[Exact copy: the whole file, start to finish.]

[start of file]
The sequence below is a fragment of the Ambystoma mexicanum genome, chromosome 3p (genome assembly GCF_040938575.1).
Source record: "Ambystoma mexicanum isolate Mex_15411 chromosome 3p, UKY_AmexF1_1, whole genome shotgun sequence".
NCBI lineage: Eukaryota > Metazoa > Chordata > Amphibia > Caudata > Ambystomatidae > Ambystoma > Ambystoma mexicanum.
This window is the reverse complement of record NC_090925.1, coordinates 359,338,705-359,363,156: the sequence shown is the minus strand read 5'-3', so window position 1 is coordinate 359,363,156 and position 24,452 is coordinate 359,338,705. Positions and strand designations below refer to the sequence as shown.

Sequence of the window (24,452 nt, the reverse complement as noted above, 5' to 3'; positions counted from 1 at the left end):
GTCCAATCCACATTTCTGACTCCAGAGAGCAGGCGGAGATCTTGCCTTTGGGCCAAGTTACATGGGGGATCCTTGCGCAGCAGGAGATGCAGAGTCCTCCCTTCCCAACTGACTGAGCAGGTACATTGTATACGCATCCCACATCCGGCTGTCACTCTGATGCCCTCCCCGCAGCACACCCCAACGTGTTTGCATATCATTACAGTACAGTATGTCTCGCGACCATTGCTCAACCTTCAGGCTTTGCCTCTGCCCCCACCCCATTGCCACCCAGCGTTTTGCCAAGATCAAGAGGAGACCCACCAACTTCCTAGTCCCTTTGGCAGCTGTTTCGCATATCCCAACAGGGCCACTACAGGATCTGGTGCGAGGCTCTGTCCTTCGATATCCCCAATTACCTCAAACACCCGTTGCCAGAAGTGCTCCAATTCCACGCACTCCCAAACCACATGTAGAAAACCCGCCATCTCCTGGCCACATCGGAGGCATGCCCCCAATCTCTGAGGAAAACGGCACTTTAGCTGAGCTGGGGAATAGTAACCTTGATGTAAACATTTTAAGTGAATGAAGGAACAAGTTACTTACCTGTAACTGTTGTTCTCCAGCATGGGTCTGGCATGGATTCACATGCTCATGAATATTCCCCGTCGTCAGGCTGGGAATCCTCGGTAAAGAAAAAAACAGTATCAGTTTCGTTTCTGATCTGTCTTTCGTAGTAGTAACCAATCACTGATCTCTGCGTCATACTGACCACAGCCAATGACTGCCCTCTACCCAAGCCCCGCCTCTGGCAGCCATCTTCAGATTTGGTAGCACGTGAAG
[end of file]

The sequence below is a fragment of the Ambystoma mexicanum genome, chromosome 3p (genome assembly GCF_040938575.1).
Source record: "Ambystoma mexicanum isolate Mex_15411 chromosome 3p, UKY_AmexF1_1, whole genome shotgun sequence".
NCBI lineage: Eukaryota > Metazoa > Chordata > Amphibia > Caudata > Ambystomatidae > Ambystoma > Ambystoma mexicanum.
This window is the reverse complement of record NC_090925.1, coordinates 359,338,705-359,363,156: the sequence shown is the minus strand read 5'-3', so window position 1 is coordinate 359,363,156 and position 24,452 is coordinate 359,338,705. Positions and strand designations below refer to the sequence as shown.

Sequence of the window (24,452 nt, the reverse complement as noted above, 5' to 3'; positions counted from 1 at the left end):
GTCCAATCCACATTTCTGACTCCAGAGAGCAGGCGGAGATCTTGCCTTTGGGCCAAGTTACATGGGGGATCCTTGCGCAGCAGGAGATGCAGAGTCCTCCCTTCCCAACTGACTGAGCAGGTACATTGTATACGCATCCCACATCCGGCTGTCACTCTGATGCCCTCCCCGCAGCACACCCCAACGTGTTTGCATATCATTACAGTACAGTATGTCTCGCGACCATTGCTCAACCTTCAGGCTTTGCCTCTGCCCCCACCCCATTGCCACCCAGCGTTTTGCCAAGATCAAGAGGAGACCCACCAACTTCCTAGTCCCTTTGGCAGCTGTTTCGCATATCCCAACAGGGCCACTACAGGATCTGGTGCGAGGCTCTGTCCTTCGATATCCCCAATTACCTCAAACACCCGTTGCCAGAAGTGCTCCAATTCCACGCACTCCCAAACCACATGTAGAAAACCCGCCATCTCCTGGCCACATCGGAGGCATGCCCCCAATCTCTGAGGAAAACGGCACTTTAGCTGAGCTGGGGAATAGTAACCTTGATGTAAACATTTTAAGTGAATGAAGGAACAAGTTACTTACCTGTAACTGTTGTTCTCCAGCATGGGTCTGGCATGGATTCACATGCTCATGAATATTCCCCGTCGTCAGGCTGGGAATCCTCGGTAAAGAAAAAAACAGTATCAGTTTCGTTTCTGATCTGTCTTTCGTAGTAGTAACCAATCACTGATCTCTGCGTCATACTGACCACAGCCAATGACTGCCCTCTACCCAAGCCCCGCCTCTGGCAGCCATCTTCAGATTTGGTAGCACGTGAAG